Uluru Base Walk | Northern Territory, Australia

Located 335 km (208 mi) southwest of Alice Springs is the UNESCO World Heritage Site of Uluru (aka Ayers Rock). One of Australia’s most iconic natural wonders, this massive sandstone monolith rises 348 m from the desert floor, is estimated to be approximately 500 million years old, and is sacred to the native Anangu people of Central Australia.

Distance:  10.6 km (6.6 mi)img_4074

Avg.Time:  3.5 hrs

Start / Finish:  Mala or Kuniya carparks

Season:

  • All year. Summers can be scorching hot, whilst winter nights can occasionally dip below freezing.

Maps / Info:

  • Upon entering Uluru – Kata Tjuta National Park, you will receive a brochure that contains information and basic walking maps for the park’s various hiking options. This is all you will need for orientation/navigation purposes.

Uluru Base Walk overview map (ParksAustralia.gov.au)

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Five Facts about Uluru:

1.  Uluru is an isolated sandstone rock formation situated in the heart of Australia’s ‘Red Centre’.

2.  Uluru is the second biggest monolith in the world, after Mount Augustus in Western Australia.

3.  Uluru is the traditional Aboriginal name for the rock monolith. The name given by European explorers in the 1870s was Ayers Rock. Since 2002, the official title for the site is Uluru/Ayer’s Rock.

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Waterfall on Uluru

4.  In 1985, Uluru was returned to its original owners, the Anangu people, who have inhabited the area for thousands of years. It is now co-managed by the Anangu and Federal Parks Australia under terms of a 99-year lease.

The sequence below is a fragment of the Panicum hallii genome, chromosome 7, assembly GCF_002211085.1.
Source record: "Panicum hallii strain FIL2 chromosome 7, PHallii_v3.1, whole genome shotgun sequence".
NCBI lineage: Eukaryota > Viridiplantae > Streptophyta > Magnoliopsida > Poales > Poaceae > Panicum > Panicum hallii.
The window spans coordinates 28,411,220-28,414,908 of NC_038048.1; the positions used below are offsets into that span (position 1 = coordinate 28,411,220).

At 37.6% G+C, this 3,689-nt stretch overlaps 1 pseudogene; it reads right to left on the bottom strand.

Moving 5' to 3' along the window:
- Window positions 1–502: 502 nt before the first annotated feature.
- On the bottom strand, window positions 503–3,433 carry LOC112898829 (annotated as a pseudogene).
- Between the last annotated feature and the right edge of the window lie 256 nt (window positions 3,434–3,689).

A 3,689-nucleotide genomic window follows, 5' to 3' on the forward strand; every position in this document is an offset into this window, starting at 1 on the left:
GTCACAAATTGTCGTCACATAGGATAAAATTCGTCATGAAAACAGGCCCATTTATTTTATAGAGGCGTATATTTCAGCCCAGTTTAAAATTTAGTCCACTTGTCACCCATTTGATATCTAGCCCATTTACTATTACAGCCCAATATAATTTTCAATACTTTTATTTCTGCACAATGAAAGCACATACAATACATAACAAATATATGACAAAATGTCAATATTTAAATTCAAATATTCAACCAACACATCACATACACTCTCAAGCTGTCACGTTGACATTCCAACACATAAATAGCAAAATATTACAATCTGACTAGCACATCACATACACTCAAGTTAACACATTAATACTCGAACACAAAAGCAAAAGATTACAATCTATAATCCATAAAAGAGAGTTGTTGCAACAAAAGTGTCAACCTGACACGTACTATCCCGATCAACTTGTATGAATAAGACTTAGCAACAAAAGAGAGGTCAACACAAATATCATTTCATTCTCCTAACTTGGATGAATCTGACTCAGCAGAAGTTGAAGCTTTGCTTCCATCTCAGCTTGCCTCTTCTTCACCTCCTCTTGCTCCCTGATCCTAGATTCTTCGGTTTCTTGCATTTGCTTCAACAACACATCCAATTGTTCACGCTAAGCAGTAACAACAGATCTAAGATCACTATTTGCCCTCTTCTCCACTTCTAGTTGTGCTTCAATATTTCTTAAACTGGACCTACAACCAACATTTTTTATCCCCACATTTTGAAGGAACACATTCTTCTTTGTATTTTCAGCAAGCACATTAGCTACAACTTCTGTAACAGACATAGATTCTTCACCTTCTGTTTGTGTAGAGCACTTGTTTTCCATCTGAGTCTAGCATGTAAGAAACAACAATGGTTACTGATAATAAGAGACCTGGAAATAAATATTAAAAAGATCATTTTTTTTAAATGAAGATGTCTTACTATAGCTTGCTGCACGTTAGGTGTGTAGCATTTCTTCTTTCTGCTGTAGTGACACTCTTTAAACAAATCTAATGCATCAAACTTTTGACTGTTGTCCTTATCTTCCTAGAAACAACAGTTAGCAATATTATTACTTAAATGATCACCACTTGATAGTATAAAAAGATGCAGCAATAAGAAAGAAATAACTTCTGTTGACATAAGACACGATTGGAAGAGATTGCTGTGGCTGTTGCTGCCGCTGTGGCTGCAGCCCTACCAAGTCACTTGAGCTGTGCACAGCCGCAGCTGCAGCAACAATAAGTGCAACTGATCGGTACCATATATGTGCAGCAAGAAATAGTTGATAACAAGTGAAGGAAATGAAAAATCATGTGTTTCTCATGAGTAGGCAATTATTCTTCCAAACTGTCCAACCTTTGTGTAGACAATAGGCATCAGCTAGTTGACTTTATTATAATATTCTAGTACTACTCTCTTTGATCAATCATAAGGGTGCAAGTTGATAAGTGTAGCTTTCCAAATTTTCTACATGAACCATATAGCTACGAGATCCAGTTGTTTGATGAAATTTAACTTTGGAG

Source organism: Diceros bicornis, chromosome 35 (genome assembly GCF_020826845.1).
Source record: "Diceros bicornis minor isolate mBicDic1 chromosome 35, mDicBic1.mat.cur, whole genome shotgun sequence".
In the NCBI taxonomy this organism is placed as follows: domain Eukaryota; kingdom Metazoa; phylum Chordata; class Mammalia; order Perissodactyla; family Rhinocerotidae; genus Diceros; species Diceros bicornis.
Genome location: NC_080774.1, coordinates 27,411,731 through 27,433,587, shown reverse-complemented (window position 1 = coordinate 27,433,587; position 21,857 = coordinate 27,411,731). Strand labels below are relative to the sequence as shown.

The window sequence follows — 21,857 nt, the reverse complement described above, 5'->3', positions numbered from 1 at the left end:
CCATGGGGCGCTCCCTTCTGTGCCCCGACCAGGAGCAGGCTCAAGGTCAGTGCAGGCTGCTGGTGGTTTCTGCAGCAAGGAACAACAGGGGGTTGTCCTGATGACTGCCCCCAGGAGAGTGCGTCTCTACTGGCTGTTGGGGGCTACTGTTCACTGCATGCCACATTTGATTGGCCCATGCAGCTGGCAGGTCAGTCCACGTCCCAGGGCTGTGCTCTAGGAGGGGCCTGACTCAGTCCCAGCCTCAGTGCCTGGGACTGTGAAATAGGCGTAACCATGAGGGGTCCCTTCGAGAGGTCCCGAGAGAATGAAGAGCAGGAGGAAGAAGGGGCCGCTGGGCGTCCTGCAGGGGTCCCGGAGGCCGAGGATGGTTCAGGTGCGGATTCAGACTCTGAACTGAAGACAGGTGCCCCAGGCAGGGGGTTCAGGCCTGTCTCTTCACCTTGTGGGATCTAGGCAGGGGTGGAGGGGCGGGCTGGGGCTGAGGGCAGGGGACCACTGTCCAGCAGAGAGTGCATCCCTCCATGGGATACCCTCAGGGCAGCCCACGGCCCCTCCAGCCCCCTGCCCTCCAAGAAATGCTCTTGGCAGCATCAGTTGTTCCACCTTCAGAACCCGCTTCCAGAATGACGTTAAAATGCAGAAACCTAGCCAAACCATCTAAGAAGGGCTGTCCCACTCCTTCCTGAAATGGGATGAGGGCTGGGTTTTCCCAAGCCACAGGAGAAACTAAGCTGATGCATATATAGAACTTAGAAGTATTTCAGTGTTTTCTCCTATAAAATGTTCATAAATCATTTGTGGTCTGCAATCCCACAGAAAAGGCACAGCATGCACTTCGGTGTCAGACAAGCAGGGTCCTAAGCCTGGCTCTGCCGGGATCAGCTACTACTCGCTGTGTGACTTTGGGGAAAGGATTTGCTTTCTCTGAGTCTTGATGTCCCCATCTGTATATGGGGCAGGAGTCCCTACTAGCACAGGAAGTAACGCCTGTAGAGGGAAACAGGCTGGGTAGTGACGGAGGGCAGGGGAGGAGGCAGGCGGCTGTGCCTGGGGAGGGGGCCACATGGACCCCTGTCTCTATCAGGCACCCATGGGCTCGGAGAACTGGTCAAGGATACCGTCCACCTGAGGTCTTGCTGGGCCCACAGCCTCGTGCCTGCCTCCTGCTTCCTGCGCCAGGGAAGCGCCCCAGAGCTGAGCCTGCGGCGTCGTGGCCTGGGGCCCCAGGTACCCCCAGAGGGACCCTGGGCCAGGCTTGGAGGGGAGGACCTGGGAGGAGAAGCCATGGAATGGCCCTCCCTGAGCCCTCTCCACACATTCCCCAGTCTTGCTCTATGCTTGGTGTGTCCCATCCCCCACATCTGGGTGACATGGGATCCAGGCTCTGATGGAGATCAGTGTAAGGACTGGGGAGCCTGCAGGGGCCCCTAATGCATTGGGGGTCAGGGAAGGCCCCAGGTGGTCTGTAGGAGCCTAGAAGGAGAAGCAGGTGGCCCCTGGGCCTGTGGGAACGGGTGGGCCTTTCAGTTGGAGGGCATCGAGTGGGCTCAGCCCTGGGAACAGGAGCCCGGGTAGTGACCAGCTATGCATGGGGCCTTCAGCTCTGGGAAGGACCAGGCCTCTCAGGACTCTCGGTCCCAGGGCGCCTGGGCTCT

5.  Uluru and the surrounding National Park were given UNESCO World Heritage status in 1987.

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Route / Conditions:

  • This may be the easiest hike on the entire website. Nonetheless, it is one that should not be missed if you find yourself in this part of the world.
  • In order to avoid both the crowds and the heat, this hike is best done very early in the morning (immediately after sunrise) or late in the afternoon.
  • Bring a hat, sunscreen and plenty of water.
  • As tempting as it may be, I do not recommend climbing Uluru. From a cultural perspective, Uluru is sacred to the Anangu. Environmentally speaking, the high number of tourists who climb the rock contributes to increased levels of erosion as well as pollution of the various water holes situated around the rock’s base. “How?” There are no permanent toilet or waste disposal facilities on top of Uluru. When the elements “kick in”, where do you think everything is blown or washed away? (UPDATE: As of October 26, 2019, the climb up Uluru was permanently closed. Click here for details).

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Sleeping:

Overview:

  • The world-famous rock in Australia’s red centre lives up to the hype. It is one of the earth’s greatest natural wonders and there is no better way to see it than to take a mellow stroll around its circumference.
  • As you have come all this way, don’t miss the spectacular Valley of the Winds walk (4.6 m/7.4 km) at nearby Kata Tjuta.

 

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